Applications include measuring heat flow in areas on Earth where optimal thermal isolation of heaters/ temperature sensors is of paramount importance.

Heat flow is a fundamental property of a planet, and provides significant constraints on the abundance of radiogenic isotopes, the thermal evolution and differentiation history, and the mechanical properties of the lithosphere. Heat-flow measurements are also essential in achieving at least four of the goals set out by the National Research Council for future lunar exploration. The heat-flow probe therefore directly addresses the goal of the Lunar Geophysical Network, which is to understand the interior structure and composition of the Moon.

The Next-Generation Heat Flow Probe Concept. At left, the conceptual design of the heat flow probe mounted on the spacecraft landing system; at right, deployment of the heat flow probe.
A key challenge for heat flow measurement is to install thermal sensors to the depths ≈3 m that are not influenced by the diurnal, annual, and longer-term fluctuations of the surface thermal environment. In addition, once deployed, the heat flow probe should cause little disturbance to the thermal regime of the surrounding regolith.

A heat-flow probe system was developed that has two novel features: (1) it utilizes a pneumatic (gas) approach, excavates a hole by lofting the lunar soil out of the hole, and (2) deploys the heat flow probe, which utilizes a coiled up tape as a thermal probe to reach >3-meter depth.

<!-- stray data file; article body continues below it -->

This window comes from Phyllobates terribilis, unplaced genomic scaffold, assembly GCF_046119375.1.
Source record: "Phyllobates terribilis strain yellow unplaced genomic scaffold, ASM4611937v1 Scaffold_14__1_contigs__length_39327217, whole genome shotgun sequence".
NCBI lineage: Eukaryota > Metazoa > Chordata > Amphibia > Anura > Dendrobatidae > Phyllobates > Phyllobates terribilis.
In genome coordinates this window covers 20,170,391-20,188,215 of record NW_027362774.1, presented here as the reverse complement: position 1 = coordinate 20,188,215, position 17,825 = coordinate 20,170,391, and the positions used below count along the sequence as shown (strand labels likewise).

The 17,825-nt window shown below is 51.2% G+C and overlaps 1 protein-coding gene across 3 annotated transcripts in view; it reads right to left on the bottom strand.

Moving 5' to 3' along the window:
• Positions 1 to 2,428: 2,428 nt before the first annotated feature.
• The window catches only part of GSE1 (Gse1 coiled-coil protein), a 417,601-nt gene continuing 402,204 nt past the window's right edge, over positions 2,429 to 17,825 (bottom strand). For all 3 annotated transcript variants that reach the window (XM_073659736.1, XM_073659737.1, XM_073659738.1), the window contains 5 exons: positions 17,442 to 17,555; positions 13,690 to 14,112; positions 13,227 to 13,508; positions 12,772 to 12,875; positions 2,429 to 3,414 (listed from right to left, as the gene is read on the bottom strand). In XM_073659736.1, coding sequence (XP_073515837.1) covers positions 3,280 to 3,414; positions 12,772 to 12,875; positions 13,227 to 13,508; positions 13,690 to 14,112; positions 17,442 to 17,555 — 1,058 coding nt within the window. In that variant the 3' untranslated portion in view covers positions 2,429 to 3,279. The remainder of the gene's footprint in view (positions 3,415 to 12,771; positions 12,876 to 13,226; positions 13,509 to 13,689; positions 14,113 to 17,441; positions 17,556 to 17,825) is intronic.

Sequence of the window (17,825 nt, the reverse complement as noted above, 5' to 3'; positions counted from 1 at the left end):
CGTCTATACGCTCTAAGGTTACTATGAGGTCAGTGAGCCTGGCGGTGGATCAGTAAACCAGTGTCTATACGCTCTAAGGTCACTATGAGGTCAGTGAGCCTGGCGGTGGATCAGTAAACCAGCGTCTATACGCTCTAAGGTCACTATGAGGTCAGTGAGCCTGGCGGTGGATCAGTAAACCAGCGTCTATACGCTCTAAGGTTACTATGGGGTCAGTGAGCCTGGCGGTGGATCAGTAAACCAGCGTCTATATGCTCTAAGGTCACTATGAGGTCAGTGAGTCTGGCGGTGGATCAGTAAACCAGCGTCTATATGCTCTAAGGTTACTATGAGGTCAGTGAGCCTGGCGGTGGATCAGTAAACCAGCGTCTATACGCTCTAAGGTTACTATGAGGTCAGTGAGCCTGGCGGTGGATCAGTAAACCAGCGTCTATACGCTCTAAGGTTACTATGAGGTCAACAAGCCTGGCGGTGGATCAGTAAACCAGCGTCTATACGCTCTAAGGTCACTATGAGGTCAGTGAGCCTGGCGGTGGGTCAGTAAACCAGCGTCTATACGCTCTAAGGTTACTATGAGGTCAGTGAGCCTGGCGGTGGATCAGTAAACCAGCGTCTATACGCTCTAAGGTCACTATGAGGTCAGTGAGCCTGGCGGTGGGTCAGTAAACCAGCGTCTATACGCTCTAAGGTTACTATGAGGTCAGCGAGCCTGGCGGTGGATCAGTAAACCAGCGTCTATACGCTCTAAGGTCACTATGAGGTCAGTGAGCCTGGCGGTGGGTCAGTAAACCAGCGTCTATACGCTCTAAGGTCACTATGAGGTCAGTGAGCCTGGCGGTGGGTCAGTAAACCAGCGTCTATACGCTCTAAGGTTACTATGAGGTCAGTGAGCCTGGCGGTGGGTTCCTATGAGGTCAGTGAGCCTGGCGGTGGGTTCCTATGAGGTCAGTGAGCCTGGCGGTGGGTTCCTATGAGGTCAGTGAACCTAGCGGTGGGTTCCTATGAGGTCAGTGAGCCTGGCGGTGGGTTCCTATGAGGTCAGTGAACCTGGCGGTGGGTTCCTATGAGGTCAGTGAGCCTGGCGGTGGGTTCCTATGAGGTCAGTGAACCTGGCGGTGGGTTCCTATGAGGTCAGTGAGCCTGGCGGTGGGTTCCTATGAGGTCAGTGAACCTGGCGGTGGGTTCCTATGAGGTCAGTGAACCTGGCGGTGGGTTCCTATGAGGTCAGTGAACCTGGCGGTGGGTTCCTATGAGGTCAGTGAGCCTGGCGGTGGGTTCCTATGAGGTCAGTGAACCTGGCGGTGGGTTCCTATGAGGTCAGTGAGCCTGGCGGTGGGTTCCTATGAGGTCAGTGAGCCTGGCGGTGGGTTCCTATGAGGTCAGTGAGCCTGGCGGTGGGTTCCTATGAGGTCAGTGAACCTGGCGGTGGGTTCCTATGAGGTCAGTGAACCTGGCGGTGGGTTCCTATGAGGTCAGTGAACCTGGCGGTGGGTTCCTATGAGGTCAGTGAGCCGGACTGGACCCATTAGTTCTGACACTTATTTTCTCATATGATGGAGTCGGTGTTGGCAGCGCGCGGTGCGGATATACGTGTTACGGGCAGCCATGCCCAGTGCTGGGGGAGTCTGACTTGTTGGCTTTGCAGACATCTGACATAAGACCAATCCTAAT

The system is a game-changer for small lunar landers as it exhibits extremely low mass, volume, and simple deployment. The pneumatic system takes advantage of the helium gas used for pressurizing liquid propellant of the lander. Normally, helium is vented once the lander is on the surface, but it can be utilized for powering pneumatic systems. Should sufficient helium not be available, a simple gas delivery system may be taken specifically for the heat flow probe. Either way, the pneumatic heat flow probe system would be much lighter than other systems that entirely rely on the electrical power of the lander.

This work was done by Kris Zacny, Magnus Hedlund, Eric Mumm, Jeffrey Shasho, Philip Chu, and Nishant Kumar of Honeybee Robotics Ltd. for Marshall Space Flight Center. For more information, contact Sammy Nabors, MSFC Commercialization Assistance Lead, at This email address is being protected from spambots. You need JavaScript enabled to view it.. Refer to MFS-32935-1.

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